ASEAN foreign ministers are preparing to hold virtual talks with a representative of Myanmar’s military on Tuesday, as anti-coup protesters returned to the streets in the main city of Yangon defying fresh threats from Senior General Min Aung Hlaing.
Singapore’s foreign minister Vivian Balakrishnan, in a televised interview late on Monday, said the Association of Southeast Asian Nations will tell the military it is appalled by the violence in Myanmar and call for the release of the country’s elected leader, Aung San Suu Kyi, and for the two sides to talk.
“Instability in any corner of Southeast Asia threatens and affects the rest of us,” he said, adding that the coup will cause “grievous damage to Myanmar’s society and economy”.
The military’s February 1 power grab has plunged Myanmar into chaos, drawing hundreds of thousands of people on to the streets of cities and towns across the country as doctors, teachers and other civil servants stop work in protest against the coup.
In the bloodiest crackdown yet, security forces opened fire on protesters on Sunday, killing at least 18 and wounding dozens more.
The killings triggered widespread international condemnation, including from the United Nations and a group of ASEAN legislators who said they were “alarmed at the scale of arbitrary arrests and surge in violence in Myanmar”.
ASEAN, which comprises Brunei, Cambodia, Indonesia, Laos, Malaysia, Myanmar, the Philippines, Singapore, Thailand, and Vietnam, also renewed its efforts to open a channel between Myanmar’s military and civilian leaders.
Philippine foreign minister, Teodoro Locsin, indicated on Twitter that ASEAN would be firm with Myanmar and said the regional group’s policy of non-interference in a member’s internal affairs “is not a blanket approval or tacit consent for wrong to be done there”.
He also called Aung San Suu Kyi “Burmese democracy’s only hope”.
‘Illegitimate military-led regime’
But ASEAN’s effort to engage with Myanmar’s military was met with a fierce rebuke from groups in the anti-coup movement.
Sa Sa, a representative of a committee of deposed legislators, said ASEAN should have no dealings with “this illegitimate military-led regime”, while the alumni of ASEAN youth programmes in Myanmar said the bloc should be talking to the international representatives of Aung San Suu Kyi’s administration, not to the military government.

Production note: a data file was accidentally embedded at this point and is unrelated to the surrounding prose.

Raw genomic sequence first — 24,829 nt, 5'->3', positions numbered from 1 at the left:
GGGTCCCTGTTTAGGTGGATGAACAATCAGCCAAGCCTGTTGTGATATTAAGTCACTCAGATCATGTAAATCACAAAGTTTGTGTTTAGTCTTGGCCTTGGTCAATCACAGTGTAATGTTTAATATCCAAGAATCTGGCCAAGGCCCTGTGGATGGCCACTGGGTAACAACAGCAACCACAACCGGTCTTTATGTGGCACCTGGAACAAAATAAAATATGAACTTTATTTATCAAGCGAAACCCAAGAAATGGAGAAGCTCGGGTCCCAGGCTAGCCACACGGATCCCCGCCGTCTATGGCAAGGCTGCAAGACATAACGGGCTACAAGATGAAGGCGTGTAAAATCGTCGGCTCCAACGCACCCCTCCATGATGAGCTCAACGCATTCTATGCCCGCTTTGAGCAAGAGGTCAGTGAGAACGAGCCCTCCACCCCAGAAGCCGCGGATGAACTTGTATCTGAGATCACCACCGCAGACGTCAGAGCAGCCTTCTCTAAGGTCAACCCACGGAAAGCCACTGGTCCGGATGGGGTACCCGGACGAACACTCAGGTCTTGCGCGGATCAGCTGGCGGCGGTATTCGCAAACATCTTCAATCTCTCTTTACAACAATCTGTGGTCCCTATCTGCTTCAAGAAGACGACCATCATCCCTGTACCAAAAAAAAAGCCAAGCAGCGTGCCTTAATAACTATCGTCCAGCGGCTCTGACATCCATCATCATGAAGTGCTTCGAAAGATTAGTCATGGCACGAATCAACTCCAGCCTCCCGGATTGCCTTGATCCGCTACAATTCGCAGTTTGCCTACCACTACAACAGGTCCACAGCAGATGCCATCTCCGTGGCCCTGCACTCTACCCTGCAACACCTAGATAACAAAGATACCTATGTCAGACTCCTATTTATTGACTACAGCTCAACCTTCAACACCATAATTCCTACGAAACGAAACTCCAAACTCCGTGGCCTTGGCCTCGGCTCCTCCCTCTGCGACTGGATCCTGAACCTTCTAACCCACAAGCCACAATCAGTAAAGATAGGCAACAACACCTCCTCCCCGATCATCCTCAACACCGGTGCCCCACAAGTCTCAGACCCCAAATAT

“ASEAN must understand that the coup or the re-election promised by the military junta is utterly unacceptable to the people of Myanmar,” it said it a letter to ASEAN.
Aaron Connelly, a research fellow at the International Institute for Strategic Studies, said ASEAN member states were in a difficult position.
“For Myanmar’s neighbours, there will always be issues of regional security that require consultations with those in power in Naypyidaw,” he wrote in a blog post.
“It is in ASEAN’s interests to keep open lines of communication with the Tatmadaw (the army) so long as it holds power, if for no other reason than to use these channels to urge the army to return to its barracks post-haste – lest the current political instability lead to violence which sparks another humanitarian disaster, like that which saw 700,000 Rohingya flee Myanmar in 2017.
“In engaging the junta, however, ASEAN risks legitimising the very coup that gives rise to these risks.”
In Yangon, dozens of people returned to the streets on Tuesday as funerals continued for those killed in the violence. Protesters set up makeshift barricades and taped images of Commander-in-chief Min Aung Hlaing to the ground.
Police moved quickly to disperse the crowds, firing stun grenades and tear gas, sending protesters fleeing.
They regrouped later, however, and continued chanting slogans demanding an end to military rule.
In remarks read on state television by a newscaster, the senior general again warned on Monday that protest leaders and “instigators” would be punished and threatened action against civil servants who were refusing to work.
The Assistance Association for Political Prisoners says more than 1,200 people have been arrested since the coup and the Irrawaddy newspaper said that included at least 25 journalists, 10 of whom are still in detention.
The latest arrests include a journalist for the Democratic Voice of Burma, who live-streamed security forces outside his apartment on Monday in the coastal town of Myeik, where he had been filming protests. DVB confirmed the arrest, saying it had no knowledge of where Kaung Myat Naing had been taken or which military authority took him.
ASEAN Parliamentarians for Human Rights said at least 59 elected representatives were also behind bars in Myanmar.
Meanwhile, the military authorities filed additional criminal charges on Monday against Aung San Suu Kyi, who has not been seen in public since her detention on the day of the coup.
She appeared at a court hearing via videoconferencing on Monday and looked in good health, one of her lawyers said. Her legal team was not granted access to her ahead of the hearing.
The United States warned Myanmar’s military rulers on Monday that it would take more action if security forces kill unarmed people and attack journalists and activists, actions that Department of State spokesman Ned Price called “abhorrent violence”.
White House Press Secretary Jen Psaki said the administration of President Joe Biden was preparing further costs on those responsible for the coup.
US Ambassador to the United Nations Linda Thomas-Greenfield said on Monday she hoped to use Washington’s presidency of the UN Security Council in March to push for more “intense discussions” on Myanmar.